Generally speaking, freelance writers aren’t the best-paid bunch.
Shocking, I know.
Most high-earning freelance writers are either incredibly talented or they provide a ton of value to clients. Here’s the thing, though – anyone can hone their writing talents, but providing ‘value’ is a much vaguer proposition. For me, it all comes down to how much you can simplify your client’s lives.
In this article, we’ll go over five skills that will drastically increase your value as a freelance writer. Put them into use, and you’ll start getting high-paying freelance jobs in no time. Let’s get to it!
1. Basic Search Engine Optimization (SEO)
Having a decent grasp of SEO basics is one of the best things you can do as a freelance writer. Improved SEO translates to more traffic and leads for your clients, particularly if you write for blogs.
If you take a look around freelance writing job boards, you’ll notice a lot of postings mention knowing a thing or two about SEO. Here’s a list of the skills I’d consider ‘basic knowledge’:
- Optimizing your use of keywords
- Writing engaging meta descriptions
- Writing great post titles
- Adding metadata to your content
Out of all those, optimizing your use of keywords is perhaps the most labor-intensive task. Some clients will expect you to use awkward keywords, which is always a bummer, but sometimes that’s what the job entails.
If you’re in a pinch and you have access to WordPress, I recommend you use the Yoast SEO plugin. The plugin provides you with a quick SEO analysis for your content, which covers keyword, link, and image use:
Keep in mind – Yoast SEO is great for a quick overview, but it’s not an infallible tool. You still need to read up on SEO basics on your own and keep up with new trends if you want to provide the most value.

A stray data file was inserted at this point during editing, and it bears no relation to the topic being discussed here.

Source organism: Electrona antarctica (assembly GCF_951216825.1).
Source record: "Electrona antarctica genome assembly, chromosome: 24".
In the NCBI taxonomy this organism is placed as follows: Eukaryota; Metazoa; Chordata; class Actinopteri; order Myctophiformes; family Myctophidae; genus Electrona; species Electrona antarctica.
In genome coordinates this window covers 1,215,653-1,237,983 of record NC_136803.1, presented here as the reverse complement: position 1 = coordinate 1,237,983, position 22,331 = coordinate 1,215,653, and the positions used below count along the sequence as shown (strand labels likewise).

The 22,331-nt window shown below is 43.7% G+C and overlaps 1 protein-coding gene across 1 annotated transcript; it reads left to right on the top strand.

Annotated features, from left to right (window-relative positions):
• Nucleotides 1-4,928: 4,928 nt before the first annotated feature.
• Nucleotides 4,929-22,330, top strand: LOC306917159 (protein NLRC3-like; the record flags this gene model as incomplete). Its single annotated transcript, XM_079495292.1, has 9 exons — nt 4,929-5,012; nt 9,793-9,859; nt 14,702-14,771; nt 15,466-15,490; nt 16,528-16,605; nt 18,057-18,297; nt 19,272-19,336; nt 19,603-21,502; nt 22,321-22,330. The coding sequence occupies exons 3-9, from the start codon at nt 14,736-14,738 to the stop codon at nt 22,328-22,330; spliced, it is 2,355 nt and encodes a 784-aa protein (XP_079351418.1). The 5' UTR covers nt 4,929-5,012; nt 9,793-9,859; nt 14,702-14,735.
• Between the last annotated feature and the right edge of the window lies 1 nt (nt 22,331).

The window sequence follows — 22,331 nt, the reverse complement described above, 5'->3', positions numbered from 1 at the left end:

Beyond that, basic keyword research is a powerful skill to add to your roster. Knowing how to research what people are looking for and determining which keywords have value can transform you from a freelance writer into a content strategist.
2. Finding and Formatting Images for Your Content
Whenever possible, adding images to your content can increase engagement with your readers. As a freelance writer, you shouldn’t be expected to create images, though, but you should know how to source them. That means:
- Knowing how to take a decent screenshot
- Knowing where to find stock images
- Understanding the basics of image attribution
Finding images and taking screenshots is relatively simple, but you have to keep formatting and style in mind. That means ensuring any images you use follow the same style as the rest of your client’s content and that they look good for visitors.
3. Not Missing Deadlines
This one is self-explanatory. You’re competing for work with dozens of thousands of freelance writers. Many of them may be more talented than you or have a higher level of expertise, which makes you expendable.
The best type of freelance writer is the one who never misses a deadline. As long as everything running’s smoothly and you deliver excellent work on time, few clients will think about replacing you.